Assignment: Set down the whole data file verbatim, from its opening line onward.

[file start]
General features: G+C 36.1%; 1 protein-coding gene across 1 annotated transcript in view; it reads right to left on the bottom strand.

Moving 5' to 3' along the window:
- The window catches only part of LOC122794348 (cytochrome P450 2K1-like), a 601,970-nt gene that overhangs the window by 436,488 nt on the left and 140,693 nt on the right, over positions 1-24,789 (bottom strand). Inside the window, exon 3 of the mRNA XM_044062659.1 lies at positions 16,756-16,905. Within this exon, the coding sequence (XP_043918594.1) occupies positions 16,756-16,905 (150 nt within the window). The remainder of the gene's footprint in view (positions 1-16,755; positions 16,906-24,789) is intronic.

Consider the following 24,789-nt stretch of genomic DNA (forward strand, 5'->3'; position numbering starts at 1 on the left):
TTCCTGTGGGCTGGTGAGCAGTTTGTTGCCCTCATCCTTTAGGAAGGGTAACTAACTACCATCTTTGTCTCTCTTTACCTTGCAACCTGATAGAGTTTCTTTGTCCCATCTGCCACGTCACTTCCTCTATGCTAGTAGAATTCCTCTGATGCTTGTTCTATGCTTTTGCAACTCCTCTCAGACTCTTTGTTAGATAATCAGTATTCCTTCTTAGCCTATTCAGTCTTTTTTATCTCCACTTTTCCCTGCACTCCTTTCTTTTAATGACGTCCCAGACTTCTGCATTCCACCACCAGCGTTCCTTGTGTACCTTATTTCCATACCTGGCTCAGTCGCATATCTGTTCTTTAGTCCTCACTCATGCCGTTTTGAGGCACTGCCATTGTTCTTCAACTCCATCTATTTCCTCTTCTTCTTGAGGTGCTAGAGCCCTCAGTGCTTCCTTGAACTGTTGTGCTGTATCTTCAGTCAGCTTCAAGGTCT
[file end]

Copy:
General features: G+C 36.1%; 1 protein-coding gene across 1 annotated transcript in view; it reads right to left on the bottom strand.

Moving 5' to 3' along the window:
- The window catches only part of LOC122794348 (cytochrome P450 2K1-like), a 601,970-nt gene that overhangs the window by 436,488 nt on the left and 140,693 nt on the right, over positions 1-24,789 (bottom strand). Inside the window, exon 3 of the mRNA XM_044062659.1 lies at positions 16,756-16,905. Within this exon, the coding sequence (XP_043918594.1) occupies positions 16,756-16,905 (150 nt within the window). The remainder of the gene's footprint in view (positions 1-16,755; positions 16,906-24,789) is intronic.

Consider the following 24,789-nt stretch of genomic DNA (forward strand, 5'->3'; position numbering starts at 1 on the left):
TTCCTGTGGGCTGGTGAGCAGTTTGTTGCCCTCATCCTTTAGGAAGGGTAACTAACTACCATCTTTGTCTCTCTTTACCTTGCAACCTGATAGAGTTTCTTTGTCCCATCTGCCACGTCACTTCCTCTATGCTAGTAGAATTCCTCTGATGCTTGTTCTATGCTTTTGCAACTCCTCTCAGACTCTTTGTTAGATAATCAGTATTCCTTCTTAGCCTATTCAGTCTTTTTTATCTCCACTTTTCCCTGCACTCCTTTCTTTTAATGACGTCCCAGACTTCTGCATTCCACCACCAGCGTTCCTTGTGTACCTTATTTCCATACCTGGCTCAGTCGCATATCTGTTCTTTAGTCCTCACTCATGCCGTTTTGAGGCACTGCCATTGTTCTTCAACTCCATCTATTTCCTCTTCTTCTTGAGGTGCTAGAGCCCTCAGTGCTTCCTTGAACTGTTGTGCTGTATCTTCAGTCAGCTTCAAGGTCT